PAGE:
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5 excuses for when it’s OK to skip your run

Is bad weather on your list of excuses?

You know the feeling–your run has turned into a slog. You’re underslept, underfuelled, and something hurts (more likely, multiple things hurt). Do you call it a day and go home?

If it’s an easy run, long run or a workout, in most cases you’re better off just gutting it out and finishing. Even if you don’t accomplish what you set out for, the effort you put in is still valuable and will contribute to your mental strength and fitness down the road. But sometimes, bailing on a run can be for the better. Here are a few examples of times when it’s more than OK to cut your run short. 

If you have an injury

This is a no-brainer, but you’d be surprised how many athletes push themselves through an injury when they shouldn’t be exercising at all. If you’re injured, try to resist the urge to run until the issue is under control (no pain). If the injury gets worse while you’re running, you need to stop immediately, as pushing yourself through the last few intervals or kilometres could potentially set you back more weeks or even months.

Try to distinguish between the pain associated with an injury and common aches and soreness from running. It’s better to be safe than sorry.

If you are sick

If you have the flu, infection or a virus, take a break from hard training and let your body recover. Hard or long efforts can damage an already weak immune system and open the door for further sickness or delayed recovery. If you insist on running, keep it short and easy. The rule of thumb is that if what ails you is above the neck (such as a sore throat or headache), you can still run, but be cautious. If it’s below the neck (such as in the chest/lungs), you should completely avoid hard training until things clear up.

Mental and physical exhaustion

Running through a bit of physical fatigue is common, especially when you are training for longer distances. The first couple of kilometres are tough on tired legs, but you can shake off a bit of exertion after a few clicks. If you’re drained and lack energy or enthusiasm, it may be necessary to cut the workout short or reschedule the run to another day. Mental stress can carry over, leaving you unmotivated or unable to complete a workout.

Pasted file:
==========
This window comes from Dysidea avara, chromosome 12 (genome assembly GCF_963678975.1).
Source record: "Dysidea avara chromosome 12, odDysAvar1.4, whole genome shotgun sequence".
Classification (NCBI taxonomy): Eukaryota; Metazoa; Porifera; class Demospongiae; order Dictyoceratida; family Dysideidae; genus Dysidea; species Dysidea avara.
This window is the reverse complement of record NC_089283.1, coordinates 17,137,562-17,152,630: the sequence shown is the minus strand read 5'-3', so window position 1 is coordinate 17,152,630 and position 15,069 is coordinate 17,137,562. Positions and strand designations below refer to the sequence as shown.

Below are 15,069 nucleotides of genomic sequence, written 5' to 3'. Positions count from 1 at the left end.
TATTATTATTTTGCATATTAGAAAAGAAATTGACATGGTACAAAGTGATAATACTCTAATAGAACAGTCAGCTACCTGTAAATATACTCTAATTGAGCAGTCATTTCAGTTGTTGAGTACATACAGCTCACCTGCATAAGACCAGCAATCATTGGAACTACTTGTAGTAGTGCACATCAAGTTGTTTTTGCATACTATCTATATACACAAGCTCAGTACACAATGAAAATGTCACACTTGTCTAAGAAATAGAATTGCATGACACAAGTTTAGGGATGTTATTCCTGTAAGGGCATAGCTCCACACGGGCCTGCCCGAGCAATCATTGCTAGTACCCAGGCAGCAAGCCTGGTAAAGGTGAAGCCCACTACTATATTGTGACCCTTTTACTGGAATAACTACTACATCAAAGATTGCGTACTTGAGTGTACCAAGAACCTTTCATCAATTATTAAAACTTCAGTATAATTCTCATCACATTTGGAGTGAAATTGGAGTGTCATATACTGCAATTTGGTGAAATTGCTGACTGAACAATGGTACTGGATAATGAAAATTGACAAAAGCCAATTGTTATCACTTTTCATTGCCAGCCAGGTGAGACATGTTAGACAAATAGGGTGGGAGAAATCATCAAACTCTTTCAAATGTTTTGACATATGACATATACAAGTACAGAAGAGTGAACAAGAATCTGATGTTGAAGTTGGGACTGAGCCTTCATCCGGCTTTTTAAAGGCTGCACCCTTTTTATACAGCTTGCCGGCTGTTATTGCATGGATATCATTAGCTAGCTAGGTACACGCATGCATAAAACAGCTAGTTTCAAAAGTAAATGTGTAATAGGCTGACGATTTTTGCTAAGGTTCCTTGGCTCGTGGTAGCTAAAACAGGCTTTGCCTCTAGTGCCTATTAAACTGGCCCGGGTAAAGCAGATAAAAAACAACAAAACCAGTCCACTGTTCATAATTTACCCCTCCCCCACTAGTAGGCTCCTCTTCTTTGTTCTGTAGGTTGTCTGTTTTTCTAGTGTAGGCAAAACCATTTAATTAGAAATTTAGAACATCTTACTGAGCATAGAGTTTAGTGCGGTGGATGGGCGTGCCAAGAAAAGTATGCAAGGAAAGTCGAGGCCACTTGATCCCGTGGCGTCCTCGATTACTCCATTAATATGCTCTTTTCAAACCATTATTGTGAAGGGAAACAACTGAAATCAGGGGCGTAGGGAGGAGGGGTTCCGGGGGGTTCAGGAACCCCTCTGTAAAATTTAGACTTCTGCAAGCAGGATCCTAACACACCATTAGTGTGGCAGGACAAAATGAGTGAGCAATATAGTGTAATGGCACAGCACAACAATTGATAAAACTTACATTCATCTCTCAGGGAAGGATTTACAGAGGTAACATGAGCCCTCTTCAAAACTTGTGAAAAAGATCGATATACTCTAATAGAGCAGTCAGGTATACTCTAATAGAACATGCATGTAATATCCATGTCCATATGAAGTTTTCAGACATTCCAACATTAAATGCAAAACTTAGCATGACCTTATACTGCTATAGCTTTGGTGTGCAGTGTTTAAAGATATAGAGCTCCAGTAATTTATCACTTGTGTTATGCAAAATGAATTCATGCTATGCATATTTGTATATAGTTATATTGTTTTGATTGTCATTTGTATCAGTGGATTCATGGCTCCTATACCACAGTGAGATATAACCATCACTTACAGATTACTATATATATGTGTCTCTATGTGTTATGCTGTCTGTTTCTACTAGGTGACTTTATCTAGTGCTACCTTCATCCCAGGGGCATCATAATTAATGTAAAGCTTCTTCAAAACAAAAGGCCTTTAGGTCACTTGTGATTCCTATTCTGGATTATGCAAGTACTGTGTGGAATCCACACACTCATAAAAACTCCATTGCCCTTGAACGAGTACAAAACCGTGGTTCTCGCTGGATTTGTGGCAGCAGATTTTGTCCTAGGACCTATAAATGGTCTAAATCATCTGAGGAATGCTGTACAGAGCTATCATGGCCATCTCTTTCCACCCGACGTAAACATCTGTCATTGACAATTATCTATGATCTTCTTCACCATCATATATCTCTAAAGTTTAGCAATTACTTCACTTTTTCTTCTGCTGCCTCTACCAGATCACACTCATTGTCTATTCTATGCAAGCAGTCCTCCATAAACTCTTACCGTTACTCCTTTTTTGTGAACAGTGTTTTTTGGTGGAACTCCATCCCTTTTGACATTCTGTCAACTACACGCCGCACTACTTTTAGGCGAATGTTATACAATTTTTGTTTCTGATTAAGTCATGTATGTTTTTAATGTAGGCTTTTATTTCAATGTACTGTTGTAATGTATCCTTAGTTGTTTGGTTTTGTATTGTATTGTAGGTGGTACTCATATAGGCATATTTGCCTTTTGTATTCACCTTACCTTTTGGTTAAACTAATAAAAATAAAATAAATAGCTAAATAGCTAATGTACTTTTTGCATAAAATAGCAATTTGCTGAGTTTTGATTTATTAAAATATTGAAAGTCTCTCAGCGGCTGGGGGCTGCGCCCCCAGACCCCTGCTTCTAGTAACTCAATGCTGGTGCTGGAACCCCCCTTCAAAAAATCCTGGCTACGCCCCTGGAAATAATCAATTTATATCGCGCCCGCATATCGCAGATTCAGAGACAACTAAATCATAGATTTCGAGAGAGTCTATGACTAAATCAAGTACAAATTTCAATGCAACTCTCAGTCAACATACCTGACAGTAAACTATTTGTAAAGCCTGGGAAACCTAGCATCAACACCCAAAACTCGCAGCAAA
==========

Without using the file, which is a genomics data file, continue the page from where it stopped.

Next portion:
Be honest with yourself and evaluate how you feel mentally and physically. If you are struggling and/or are completely exhausted, you might want to push your run to another day.


This is obnious. Some things in life are bigger than you training to lower your marathon PB. In the case of an emergency, you shouldn’t even think about getting mileage in. Whether it’s a family or personal emergency, making sure you are following your training plan should be low on your priority list.

Cold Weather Running

A severe weather warning or natural disaster

Although the weather is usually beyond our control, runners are the first to blame the external conditions. Many old-school coaches will say there’s no such thing as bad weather, just a bad attitude (or bad clothing), but that’s not necessarily true. If there are high wind warnings or a tornado brewing, you may be able to finally use the weather as an excuse. Treadmills were invented for a reason.